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Pastoralists enter safety zone with insurance cover

Failure to put in place mechanisms for compensating pastoralists in case of livstock losses is partly to blame for North Eastern province's high poverty index. Photo/FILE
Failure to put in place mechanisms for compensating pastoralists in case of livstock losses is partly to blame for North Eastern province's high poverty index. Photo/FILE 

Pastoralists will be compensated for loss of their animals from January after a livestock insurance product is launched in Kenya.

They will be required to pay about Sh3,800 every year to cover at least six heard of cattle.

The premium will increase as the number of livestock to be covered increases.

However, details of the exact amount of premium to be paid will depend on the insurance company that have agreed to partner with the International Livestock Research Institute (ILRI), the institution that developed the product.

The compensation will ensure that pastoralists do not suffer losses as it happens today when their livestock die from drought, disease or flooding, fuelling a cycle of poverty and insecurity.

The product has been released by ILRI under its weather-index livestock insurance pilot project.

Two companies, UAP and Equity bank’s insurance brokerage division, are in discussion with ILRI on how the project will be rolled out.

Mr Andrew Mude, an economist based at ILRI, confirmed that discussions were underway to find an international re-insurer of the product.

The premiums could go up to Sh7,700 for households with more than eight cattle, noted ILRI.

On average, a healthy beef cattle goes for Sh25,000.

“We have found that interest from households (in Marsabit where studies have been going on) was quite significant,” said Mr Mude.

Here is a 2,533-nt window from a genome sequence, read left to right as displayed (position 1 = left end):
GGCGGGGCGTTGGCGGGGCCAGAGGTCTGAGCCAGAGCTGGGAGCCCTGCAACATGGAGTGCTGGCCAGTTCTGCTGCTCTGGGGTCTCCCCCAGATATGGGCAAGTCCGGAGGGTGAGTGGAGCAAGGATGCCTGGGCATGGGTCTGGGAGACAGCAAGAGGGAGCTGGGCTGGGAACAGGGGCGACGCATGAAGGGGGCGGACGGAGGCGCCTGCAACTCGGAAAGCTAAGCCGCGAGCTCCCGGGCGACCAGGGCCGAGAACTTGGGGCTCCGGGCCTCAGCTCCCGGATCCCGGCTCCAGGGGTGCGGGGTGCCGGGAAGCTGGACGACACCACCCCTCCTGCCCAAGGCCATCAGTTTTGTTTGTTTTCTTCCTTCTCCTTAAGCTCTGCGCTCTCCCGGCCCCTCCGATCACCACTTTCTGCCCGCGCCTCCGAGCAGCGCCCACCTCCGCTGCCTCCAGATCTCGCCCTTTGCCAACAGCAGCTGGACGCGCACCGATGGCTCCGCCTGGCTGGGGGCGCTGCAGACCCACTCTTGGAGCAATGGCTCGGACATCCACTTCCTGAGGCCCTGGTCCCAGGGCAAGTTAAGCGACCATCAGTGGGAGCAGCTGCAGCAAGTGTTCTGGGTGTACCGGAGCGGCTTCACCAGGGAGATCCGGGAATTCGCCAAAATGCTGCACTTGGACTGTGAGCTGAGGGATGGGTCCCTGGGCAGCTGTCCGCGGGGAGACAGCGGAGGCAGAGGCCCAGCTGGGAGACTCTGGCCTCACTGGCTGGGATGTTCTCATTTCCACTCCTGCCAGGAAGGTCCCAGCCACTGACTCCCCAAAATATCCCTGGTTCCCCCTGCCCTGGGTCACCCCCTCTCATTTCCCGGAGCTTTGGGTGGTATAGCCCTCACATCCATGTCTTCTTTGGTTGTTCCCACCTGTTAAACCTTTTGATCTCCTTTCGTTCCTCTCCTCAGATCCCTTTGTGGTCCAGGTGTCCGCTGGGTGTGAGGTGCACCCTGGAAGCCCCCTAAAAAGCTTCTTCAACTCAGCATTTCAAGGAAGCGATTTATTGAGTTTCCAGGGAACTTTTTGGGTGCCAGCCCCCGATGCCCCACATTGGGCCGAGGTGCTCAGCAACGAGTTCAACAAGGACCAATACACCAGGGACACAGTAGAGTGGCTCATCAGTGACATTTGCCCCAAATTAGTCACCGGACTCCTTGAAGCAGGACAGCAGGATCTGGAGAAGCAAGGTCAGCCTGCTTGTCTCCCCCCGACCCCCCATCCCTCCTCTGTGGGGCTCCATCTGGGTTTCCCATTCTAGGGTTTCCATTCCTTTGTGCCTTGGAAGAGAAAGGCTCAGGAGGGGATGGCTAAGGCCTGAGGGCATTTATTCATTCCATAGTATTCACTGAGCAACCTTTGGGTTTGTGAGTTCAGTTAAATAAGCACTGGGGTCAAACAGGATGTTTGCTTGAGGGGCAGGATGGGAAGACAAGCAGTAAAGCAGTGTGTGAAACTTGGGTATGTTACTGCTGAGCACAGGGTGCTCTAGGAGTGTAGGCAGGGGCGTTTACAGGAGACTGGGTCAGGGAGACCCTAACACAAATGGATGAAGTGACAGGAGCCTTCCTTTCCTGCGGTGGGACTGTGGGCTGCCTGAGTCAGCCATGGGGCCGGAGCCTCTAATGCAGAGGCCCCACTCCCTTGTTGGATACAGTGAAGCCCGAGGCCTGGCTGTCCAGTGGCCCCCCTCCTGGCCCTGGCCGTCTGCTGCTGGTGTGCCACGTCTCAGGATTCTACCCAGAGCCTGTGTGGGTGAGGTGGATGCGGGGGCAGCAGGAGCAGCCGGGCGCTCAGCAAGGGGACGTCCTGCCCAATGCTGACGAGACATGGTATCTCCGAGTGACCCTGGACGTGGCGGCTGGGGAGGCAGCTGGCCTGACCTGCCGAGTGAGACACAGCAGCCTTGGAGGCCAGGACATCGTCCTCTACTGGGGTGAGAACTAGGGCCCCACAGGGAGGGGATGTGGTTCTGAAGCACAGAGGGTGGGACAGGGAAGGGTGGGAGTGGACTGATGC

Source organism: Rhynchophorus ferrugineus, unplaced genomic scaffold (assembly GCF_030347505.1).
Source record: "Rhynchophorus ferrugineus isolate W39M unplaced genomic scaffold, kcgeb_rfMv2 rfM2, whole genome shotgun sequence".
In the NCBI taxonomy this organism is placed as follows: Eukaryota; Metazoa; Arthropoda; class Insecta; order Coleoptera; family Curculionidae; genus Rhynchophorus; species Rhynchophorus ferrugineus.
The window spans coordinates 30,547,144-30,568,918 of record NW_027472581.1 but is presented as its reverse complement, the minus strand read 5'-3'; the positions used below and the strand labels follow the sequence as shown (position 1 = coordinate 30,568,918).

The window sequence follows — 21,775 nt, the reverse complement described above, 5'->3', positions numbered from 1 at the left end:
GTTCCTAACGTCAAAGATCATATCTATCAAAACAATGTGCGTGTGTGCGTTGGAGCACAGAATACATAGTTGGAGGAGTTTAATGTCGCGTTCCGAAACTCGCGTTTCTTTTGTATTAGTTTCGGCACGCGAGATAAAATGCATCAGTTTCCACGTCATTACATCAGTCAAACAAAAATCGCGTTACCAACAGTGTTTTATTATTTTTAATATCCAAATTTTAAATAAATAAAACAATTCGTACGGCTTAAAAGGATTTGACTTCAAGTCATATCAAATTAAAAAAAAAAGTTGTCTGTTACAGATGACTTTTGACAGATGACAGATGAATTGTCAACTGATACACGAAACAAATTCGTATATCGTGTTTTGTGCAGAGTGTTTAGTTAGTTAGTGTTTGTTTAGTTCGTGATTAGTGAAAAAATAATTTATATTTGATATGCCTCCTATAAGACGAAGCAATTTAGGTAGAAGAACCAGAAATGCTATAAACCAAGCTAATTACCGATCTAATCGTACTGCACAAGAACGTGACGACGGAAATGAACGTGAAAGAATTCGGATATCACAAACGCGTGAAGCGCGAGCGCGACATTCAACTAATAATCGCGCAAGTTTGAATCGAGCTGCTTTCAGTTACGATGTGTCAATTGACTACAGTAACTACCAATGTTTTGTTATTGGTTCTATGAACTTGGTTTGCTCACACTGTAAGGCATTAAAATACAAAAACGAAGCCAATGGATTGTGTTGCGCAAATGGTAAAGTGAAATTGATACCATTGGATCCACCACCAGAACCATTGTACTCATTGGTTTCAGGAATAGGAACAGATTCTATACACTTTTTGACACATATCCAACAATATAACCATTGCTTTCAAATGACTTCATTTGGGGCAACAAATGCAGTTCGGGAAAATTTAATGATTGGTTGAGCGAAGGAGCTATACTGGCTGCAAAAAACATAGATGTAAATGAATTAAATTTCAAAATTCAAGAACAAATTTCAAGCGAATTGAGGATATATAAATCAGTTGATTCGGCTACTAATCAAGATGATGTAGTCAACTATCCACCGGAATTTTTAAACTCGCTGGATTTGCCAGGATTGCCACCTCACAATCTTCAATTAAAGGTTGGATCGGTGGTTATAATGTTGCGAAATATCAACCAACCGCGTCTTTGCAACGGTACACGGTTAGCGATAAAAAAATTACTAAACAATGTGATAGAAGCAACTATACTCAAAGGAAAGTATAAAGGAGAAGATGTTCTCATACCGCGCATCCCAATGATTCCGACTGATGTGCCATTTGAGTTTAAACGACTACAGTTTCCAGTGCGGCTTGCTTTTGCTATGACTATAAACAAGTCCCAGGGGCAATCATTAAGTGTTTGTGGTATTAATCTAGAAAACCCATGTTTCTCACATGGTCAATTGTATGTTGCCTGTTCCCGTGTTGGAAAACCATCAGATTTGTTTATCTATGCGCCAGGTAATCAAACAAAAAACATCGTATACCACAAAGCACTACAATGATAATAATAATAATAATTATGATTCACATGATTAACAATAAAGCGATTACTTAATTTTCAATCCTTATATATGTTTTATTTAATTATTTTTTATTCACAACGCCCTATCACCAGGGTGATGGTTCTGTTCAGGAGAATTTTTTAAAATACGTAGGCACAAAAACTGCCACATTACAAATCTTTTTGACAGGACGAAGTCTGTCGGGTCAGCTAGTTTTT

The Kenya Livestock Marketing Council said the initiative was a positive development in a region where most people depend on livestock.

“This is a very good plan because livestock is the basic commodity in Northern Kenya,” said council official Qalicha Wario.

ILRI will study satellite images on weather changes in North Eastern Province.

In cases of severe drought or flooding that results in death livestock, farmers will be compensated.

The satellite surveillance will help the insurers bypasses the need for veterinary officer to go on the ground and certify that animals have died before payments are made.

Failure to have an official mechanism for compensating pastoralists in case of livestock losses is partly to blame for the province’s high poverty index.

Studies show that more than three million pastoralist households are regularly hit by severe drought. ILRI data shows that in the past 100 years, northern Kenya recorded 28 major droughts, four of which occurred in the last ten years.

Further data from the research body shows that milk provides 44 per cent of the livelihood, followed by food at 15 per cent, salary and wages at 14 per cent and livestock sale at 10 per cent.

“For livelihoods that rely solely or partly on livestock, the resulting high livestock mortality rate has devastating effects, rendering these pastoralists among the most vulnerable populations in Kenya,” said ILRI in the report.

The insurance scheme has also been suggested as one of the solutions to cattle rustling, which is rampant in northern Kenya.

Usually, rustling happens when some clans want to replenish livestock they lost during a calamity.

Last year, the Institute of Security Studies (ISS), a pan-African think-tank, suggested that livestock insurance should be incorporated in the small arms protocol that has been established by the eastern Africa states. “Livestock insurance will serve as an important tool towards addressing cattle rustling, which in some cases occur in an attempt to replenish stock after a long spell of drought,” said ISS.

Implicit insurance

The think-tank says that instead of using formal institutions like credit and insurance systems, pastoral households could pursue implicit insurance arrangements from extended families, clans, ethnic groups and neighbourhoods, with a view to coping in times of crisis.

But in most cases, traditional forms of insurance have not been viable due to the extensive nature of the calamities.

The scheme is also a mitigating factor against climate change, which has made regions like northern Kenya to have more severe droughts followed by heavy rains and flooding.

Pastoralists covered by the insurance scheme will have a means of reducing their climate-related livelihood vulnerability.